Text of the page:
#4, b5 (G,B)
#5, b6 (G,B)
The 12-fret octave shape
The expectation created by an interval depends on whether the music (ignoring modes) is based on the major scale or one of the main minor scales (natural minor, harmonic minor, or melodic minor).
For a full treatment for the major scale, see here.
For an introduction to the various minor scales in the Western minor system, and full treatment of the stability of the intervals in natural minor (aeolian), see here.
A post for the handling of the upper tones in harmonic minor and melodic minor is coming 14 Aug 2021.
Ninths, elevenths and thirteenths
(b,#)9 is the same as (b,#)2, an octave higher. Chords with a (b,#)9 in the name are often voiced with a (b,#)2. (b)13 is same as (b)6, an octave higher. Chords with a (b)13 in the name are often voiced with a (b)6. (#)11 is same as (#)4, an octave higher.
When improvising, it is convenient just to think of intervals from the unison to the maj7, relative to the nearest lower chord root or scale tonic note (remember, all octaves of the root or tonic have the same note name, and are equally usable
When a string is bowed or plucked (or hit, with a piano), the string vibrates. The length of the string that is vibrating, along with its tension, and its mass (thickness), and what is made from, determines how fast the string vibrates (the frequency of vibration, known as the fundamental frequency).
On fretted and fretless stringed instruments, like guitar and violin, the length of the string vibrating is from the point where it is held down, to the next point of contact, the bridge.
On piano, pressing a piano key causes a hammer to hit one or more identical strings … most of the piano keys are each associated with their own identical three strings (for a richer sound). The strings are various lengths (the bass sounding strings being the longest). The bass piano keys use two strings. The very treble piano keys use one string.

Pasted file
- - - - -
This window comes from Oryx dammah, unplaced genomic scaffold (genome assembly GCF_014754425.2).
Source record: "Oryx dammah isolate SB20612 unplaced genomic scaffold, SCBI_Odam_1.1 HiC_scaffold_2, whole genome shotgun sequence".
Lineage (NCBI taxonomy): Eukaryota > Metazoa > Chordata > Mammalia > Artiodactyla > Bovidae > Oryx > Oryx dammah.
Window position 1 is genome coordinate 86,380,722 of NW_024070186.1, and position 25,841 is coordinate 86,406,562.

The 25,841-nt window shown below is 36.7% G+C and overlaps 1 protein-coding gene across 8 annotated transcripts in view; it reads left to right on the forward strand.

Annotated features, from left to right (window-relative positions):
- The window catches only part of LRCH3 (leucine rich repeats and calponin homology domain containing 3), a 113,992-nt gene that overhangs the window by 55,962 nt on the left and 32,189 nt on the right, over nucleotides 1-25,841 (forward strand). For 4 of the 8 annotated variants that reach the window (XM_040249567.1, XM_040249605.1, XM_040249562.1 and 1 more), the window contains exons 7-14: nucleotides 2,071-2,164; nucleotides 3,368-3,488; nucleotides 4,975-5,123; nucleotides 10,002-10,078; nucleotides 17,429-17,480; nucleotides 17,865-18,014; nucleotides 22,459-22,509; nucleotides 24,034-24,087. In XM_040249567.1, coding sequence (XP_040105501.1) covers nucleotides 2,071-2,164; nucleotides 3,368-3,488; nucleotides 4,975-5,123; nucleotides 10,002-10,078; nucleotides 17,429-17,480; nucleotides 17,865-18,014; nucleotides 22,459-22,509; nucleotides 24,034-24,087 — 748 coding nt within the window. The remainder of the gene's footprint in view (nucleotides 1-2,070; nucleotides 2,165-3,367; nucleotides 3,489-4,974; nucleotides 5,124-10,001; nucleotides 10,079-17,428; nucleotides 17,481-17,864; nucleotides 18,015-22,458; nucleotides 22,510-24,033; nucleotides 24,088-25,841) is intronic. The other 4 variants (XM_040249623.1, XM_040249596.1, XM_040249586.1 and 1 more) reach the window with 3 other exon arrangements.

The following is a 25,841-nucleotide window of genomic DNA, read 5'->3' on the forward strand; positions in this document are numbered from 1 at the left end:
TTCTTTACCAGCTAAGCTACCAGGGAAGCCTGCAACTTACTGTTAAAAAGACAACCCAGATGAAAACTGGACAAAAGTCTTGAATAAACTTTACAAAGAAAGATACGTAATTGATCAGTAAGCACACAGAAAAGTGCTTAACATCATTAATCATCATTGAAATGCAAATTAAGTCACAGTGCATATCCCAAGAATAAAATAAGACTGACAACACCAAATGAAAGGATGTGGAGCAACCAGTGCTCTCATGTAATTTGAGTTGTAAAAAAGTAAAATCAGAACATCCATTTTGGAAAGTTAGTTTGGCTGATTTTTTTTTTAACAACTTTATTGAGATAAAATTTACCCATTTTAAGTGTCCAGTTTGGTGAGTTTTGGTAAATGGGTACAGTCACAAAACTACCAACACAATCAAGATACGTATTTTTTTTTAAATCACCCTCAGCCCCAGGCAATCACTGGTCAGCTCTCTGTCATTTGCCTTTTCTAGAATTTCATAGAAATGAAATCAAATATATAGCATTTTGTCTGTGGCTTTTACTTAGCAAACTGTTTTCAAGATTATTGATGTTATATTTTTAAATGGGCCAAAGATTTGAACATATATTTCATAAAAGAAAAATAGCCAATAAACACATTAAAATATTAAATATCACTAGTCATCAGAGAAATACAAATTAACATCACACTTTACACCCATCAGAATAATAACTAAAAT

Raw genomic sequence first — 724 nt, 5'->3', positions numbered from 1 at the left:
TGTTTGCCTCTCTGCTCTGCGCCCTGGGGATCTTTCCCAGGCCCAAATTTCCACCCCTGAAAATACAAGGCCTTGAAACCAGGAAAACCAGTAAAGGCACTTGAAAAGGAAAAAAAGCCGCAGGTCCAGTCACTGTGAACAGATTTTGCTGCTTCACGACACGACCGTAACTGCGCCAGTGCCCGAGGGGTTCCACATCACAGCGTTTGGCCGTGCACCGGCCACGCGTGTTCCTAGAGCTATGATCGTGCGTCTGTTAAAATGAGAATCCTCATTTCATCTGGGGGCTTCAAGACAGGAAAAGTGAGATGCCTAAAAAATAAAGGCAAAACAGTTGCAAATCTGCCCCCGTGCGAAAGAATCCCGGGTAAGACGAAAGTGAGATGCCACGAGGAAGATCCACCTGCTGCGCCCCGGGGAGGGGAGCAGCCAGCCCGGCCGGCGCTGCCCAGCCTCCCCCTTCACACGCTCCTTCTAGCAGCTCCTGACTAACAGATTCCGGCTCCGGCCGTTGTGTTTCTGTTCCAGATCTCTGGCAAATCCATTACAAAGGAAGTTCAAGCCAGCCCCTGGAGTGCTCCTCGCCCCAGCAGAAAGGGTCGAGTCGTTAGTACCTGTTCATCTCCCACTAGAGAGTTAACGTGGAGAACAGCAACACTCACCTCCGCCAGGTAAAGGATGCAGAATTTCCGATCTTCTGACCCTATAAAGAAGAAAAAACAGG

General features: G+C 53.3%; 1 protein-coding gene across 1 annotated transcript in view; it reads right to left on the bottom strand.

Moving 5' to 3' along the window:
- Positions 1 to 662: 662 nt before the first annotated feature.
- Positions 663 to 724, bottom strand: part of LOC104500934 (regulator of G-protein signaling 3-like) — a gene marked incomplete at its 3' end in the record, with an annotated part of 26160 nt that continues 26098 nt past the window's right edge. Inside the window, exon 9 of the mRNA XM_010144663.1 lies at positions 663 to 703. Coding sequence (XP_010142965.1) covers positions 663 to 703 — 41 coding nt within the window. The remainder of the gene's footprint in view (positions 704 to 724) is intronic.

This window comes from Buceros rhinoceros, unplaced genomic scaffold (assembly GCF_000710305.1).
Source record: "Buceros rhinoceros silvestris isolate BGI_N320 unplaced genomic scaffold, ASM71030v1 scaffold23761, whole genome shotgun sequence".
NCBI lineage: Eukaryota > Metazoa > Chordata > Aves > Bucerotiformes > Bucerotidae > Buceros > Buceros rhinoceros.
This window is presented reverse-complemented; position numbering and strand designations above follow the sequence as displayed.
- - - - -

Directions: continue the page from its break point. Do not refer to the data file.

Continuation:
Multiples of the fundamental frequency, called harmonics, are also introduced, for example, 1x, 2x, 3x, 4x of the fundamental frequency (and so on). The strengths (amplitudes) of these different frequencies fluctuate over the time the sound lasts for. These are very much influenced by how the instrument is constructed, and the materials used, as the vibrations go through the instrument body as well.
The strengths are also affected by how hard the piano key is pressed, or how hard a string is plucked or bowed. On guitar, we can cut out some of these overtones if we lightly touch or tap the vibrating string with a finger of our picking hand (touched harmonic, tapped harmonic), or by picking the string with a particular technique (pinched harmonic). Vibrato and bends affect these frequencies as well.
On piano, releasing the piano key applies a damper to its associated string(s) stopping them vibrating. On guitar, say, eventually the plucked string dies out, until plucked again. On violin, this is when the bowing stops.
If we listen to a pure sound, with only one frequency (such as a pitchfork, or a sine wave produced by a synthesiser), our brains perception of this is called a pitch.
Usually, we are listening to the sound of a piano key or a fretted guitar string … these contain multiple frequencies, varying in strength over time. If we take a snapshot of each frequency present (fundamental frequency and overtones) and their amplitudes, at any one point in time, this snapshot (spectrum) is called a timbre. Over time these snapshots will vary. For example, if A440 Hz is played on the guitar, and on the piano, we perceive both instruments as playing 440 Hz, but dues to the changing timbre, we perceive one as coming A440 played on a piano, and the other as A440 played on guitar.
Thanks to my granddaughter, Izzy, for adding in the emuso/PracticeSuite PRO interactivity